data neutrality (third bullet point)

    Had I not had the foresight to save all of the data files supporting my master’s thesis in CSV too, instead of just the now-defunct database format from which they were drawn, I wouldn’t be able to even access the raw data.

    1. Jay says:

      That does it. You’re going into tomorrow’s Link Salad, buddy.

  3. Tim Keating says:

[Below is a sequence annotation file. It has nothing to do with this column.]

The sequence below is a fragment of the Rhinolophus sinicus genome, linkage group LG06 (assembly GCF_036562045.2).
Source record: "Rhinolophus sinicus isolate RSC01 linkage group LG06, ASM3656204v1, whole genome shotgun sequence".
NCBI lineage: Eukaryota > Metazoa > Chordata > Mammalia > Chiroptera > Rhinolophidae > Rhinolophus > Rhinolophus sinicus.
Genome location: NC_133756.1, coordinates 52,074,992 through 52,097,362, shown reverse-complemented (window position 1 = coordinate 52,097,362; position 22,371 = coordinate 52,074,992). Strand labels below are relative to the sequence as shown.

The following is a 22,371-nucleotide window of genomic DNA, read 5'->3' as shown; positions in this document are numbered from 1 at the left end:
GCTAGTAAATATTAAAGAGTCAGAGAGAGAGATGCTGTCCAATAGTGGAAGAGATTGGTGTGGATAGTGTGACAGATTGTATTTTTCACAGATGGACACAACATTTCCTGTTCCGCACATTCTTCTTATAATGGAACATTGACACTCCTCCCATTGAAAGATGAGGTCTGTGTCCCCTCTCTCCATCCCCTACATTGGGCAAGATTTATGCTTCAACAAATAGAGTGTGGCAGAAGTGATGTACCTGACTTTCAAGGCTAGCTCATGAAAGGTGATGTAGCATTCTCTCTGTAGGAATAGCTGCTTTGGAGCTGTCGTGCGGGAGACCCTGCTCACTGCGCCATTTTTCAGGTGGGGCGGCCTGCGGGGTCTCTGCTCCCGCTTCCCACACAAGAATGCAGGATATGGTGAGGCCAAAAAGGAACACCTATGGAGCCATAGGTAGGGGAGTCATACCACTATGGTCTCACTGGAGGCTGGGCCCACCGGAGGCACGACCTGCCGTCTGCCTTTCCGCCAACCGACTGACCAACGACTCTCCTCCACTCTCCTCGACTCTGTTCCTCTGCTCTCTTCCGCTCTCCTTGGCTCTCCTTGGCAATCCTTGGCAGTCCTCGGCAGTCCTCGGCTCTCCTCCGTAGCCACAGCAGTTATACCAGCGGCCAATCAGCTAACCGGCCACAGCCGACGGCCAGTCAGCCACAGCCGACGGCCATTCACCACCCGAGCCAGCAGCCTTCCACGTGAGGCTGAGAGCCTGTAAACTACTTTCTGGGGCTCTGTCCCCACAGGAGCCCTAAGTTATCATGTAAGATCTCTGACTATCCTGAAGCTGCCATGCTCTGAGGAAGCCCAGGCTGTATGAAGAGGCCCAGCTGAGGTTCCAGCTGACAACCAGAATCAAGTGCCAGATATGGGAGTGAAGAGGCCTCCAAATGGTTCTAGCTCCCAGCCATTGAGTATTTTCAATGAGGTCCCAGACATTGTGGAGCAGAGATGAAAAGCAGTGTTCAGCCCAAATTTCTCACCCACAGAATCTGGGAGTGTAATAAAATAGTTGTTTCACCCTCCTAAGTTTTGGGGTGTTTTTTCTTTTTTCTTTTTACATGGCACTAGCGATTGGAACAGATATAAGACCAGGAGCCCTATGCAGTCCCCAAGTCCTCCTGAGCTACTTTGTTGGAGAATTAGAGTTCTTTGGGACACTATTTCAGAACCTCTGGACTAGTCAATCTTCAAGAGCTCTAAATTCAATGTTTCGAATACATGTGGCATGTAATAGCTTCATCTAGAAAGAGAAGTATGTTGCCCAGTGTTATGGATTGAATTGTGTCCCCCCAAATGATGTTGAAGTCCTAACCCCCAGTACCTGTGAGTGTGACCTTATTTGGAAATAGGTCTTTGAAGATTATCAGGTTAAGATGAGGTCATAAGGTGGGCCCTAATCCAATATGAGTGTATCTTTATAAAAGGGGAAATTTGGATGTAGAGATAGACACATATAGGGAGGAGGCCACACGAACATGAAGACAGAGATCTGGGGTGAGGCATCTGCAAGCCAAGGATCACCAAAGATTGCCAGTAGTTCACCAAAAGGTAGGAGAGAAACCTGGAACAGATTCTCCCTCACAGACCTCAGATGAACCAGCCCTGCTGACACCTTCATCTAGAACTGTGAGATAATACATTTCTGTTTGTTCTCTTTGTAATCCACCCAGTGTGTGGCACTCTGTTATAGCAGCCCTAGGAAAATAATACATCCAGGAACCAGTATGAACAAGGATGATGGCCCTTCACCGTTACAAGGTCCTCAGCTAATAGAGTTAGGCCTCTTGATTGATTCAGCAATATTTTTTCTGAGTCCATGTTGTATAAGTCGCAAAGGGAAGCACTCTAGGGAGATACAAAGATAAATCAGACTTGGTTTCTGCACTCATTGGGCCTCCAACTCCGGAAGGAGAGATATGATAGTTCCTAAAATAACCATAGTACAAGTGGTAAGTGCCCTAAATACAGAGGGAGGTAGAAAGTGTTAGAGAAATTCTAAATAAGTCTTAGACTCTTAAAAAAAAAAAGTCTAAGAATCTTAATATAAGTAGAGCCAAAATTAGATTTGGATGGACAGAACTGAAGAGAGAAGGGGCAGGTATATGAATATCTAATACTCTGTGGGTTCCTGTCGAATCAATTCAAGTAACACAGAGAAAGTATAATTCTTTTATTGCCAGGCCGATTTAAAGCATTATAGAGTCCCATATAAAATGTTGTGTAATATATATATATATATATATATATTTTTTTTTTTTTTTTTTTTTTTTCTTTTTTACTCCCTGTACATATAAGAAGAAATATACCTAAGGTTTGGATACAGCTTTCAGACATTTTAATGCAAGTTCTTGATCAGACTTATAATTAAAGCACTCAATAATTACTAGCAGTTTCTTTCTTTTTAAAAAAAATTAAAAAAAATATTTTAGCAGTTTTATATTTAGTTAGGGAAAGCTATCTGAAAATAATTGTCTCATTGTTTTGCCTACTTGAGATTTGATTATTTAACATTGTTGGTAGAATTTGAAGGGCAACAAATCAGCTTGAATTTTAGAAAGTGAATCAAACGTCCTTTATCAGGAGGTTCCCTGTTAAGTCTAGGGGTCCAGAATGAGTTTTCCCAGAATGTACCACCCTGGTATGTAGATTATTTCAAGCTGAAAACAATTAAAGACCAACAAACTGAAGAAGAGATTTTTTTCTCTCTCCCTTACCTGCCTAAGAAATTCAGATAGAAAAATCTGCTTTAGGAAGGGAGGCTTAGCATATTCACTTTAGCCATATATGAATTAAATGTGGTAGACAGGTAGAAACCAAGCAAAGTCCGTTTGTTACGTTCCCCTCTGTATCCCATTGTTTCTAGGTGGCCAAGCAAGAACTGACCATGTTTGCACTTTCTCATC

I’ve had all I can stands, and I can’t stands no more.

    Scalzi posted about his backup strategy, which is equally bizarre and convoluted, some time ago, and at that time I said nothing. This time, I can’t let it go. Rather than spam up the comments on this thread, I have written a blog post debunking this backup strategy: http://www.mrtact.com/blog/2009/02/how-to-really-back-up-like-pro.html. Lest you think I am some shill redirecting you to an ad site, let me say that all the software I talk about in that post is free, and I have nothing to do with it beyond a wish to steer other writers away from these antiquated, time-consuming and frankly, dangerous practices.